Speak Up, Latin America


In 1901 the total membership of the Church was 278,645. Seventy years later a count was taken of the number of members in the Church who have some Lamanite blood and the total was 282,536. This sum, 4,000 greater than the total Church membership in 1901, includes Lamanite members from the United States, Canada, Mexico, Central America, South America, and the islands of the seas.

To help meet the spiritual needs of many of these Saints, the Church held an area general conference in Mexico City in August. Attended by thousands of Saints from Mexico and Central America, representing the Lamanite as well as Anglo members there, the conference provided them with firsthand spiritual food from the General Authorities.

In an effort to discover more about Latin American youth in the Church, the New Era asked Frank Bradshaw, assistant administrator for seminaries and institutes, to interview some of the young people he met in his travels in Latin America. He asked them questions about education in their countries, goals for the future, experiences in the Church, and special concerns in their homelands. Here are some of their comments.

“The youth here need a way to be strengthened against bad influences. Latter-day Saints at the university need to discover that they have a special culture and way of living. We not only go to church on Sunday, but we also live differently every day.

“I am in dental school and have had three years training. I have one year left, but students of my school have been on strike for three years, and it looks like they will strike for at least one more year. I have taken classes in other colleges, but it doesn’t help in my field of dentistry. It looks like I’ll have to change my occupation if this strike isn’t over soon.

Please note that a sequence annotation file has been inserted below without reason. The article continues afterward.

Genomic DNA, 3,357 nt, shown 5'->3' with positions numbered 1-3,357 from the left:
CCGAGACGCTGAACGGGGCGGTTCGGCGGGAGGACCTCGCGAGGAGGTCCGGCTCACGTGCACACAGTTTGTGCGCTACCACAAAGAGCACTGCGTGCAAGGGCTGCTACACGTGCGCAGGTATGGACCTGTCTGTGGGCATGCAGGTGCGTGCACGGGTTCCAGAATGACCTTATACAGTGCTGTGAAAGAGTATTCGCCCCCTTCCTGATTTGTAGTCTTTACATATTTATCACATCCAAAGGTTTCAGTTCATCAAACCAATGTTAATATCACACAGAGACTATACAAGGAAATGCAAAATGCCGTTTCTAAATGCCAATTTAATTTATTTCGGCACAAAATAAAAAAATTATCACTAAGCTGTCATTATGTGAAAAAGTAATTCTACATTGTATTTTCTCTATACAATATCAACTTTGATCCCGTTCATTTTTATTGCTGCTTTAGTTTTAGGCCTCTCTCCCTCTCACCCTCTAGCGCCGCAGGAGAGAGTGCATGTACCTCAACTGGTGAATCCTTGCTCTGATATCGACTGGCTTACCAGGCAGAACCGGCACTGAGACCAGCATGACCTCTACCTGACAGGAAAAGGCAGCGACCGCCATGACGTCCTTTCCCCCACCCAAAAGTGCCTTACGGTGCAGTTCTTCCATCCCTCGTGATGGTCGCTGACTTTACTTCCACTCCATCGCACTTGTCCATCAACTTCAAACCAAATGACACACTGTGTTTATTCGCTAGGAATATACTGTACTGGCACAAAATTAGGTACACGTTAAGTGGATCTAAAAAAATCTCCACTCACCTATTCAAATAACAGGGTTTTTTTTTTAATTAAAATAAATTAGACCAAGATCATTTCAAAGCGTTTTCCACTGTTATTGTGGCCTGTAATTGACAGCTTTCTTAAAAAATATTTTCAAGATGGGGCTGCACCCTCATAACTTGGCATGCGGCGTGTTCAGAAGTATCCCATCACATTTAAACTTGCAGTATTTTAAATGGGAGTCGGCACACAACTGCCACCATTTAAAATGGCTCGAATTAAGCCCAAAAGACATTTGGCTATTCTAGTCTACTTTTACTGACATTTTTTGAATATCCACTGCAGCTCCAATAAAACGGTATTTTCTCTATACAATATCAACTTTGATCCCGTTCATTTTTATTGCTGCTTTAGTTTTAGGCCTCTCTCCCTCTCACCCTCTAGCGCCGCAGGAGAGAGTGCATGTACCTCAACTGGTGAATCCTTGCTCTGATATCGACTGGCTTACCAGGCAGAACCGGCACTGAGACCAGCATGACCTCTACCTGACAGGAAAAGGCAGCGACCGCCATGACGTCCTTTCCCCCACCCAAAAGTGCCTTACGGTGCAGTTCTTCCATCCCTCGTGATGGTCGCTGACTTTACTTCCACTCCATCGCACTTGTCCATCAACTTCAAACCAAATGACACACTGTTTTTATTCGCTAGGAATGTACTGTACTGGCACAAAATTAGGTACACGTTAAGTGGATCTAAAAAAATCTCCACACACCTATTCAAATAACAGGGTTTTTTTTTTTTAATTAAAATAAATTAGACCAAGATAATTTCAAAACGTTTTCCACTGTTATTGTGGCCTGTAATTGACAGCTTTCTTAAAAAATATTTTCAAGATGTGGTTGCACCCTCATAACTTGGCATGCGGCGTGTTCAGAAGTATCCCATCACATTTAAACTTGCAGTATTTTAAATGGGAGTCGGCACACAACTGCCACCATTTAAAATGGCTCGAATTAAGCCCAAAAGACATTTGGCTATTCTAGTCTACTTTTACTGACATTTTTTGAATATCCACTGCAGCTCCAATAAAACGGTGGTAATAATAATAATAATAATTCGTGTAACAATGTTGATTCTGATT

“Three years ago the government called youth in to listen to what they had to say. They called representatives from the young people’s organizations. I was the representative of the youth of the Church. The government wanted to listen to us, but some of the kids fouled up and started to strike. The government called off the meetings.

“I wish all the world would participate in our happy way of life. Our motto is ‘Be a Mormon and Be Happy.’ What a beautiful home life we can have if we live the gospel.”

Ruben Milton Guilhot, 23 Montevideo, Uruguay

“I want to become a medical doctor, fill a mission for the Church, and then get married. I put them in that order because once you start school in Argentina, you have to complete it. If you drop out and come back you have to start all over again. I have a friend who is now the stake mission president who finished his medical training and then went on a mission. I plan to do the same.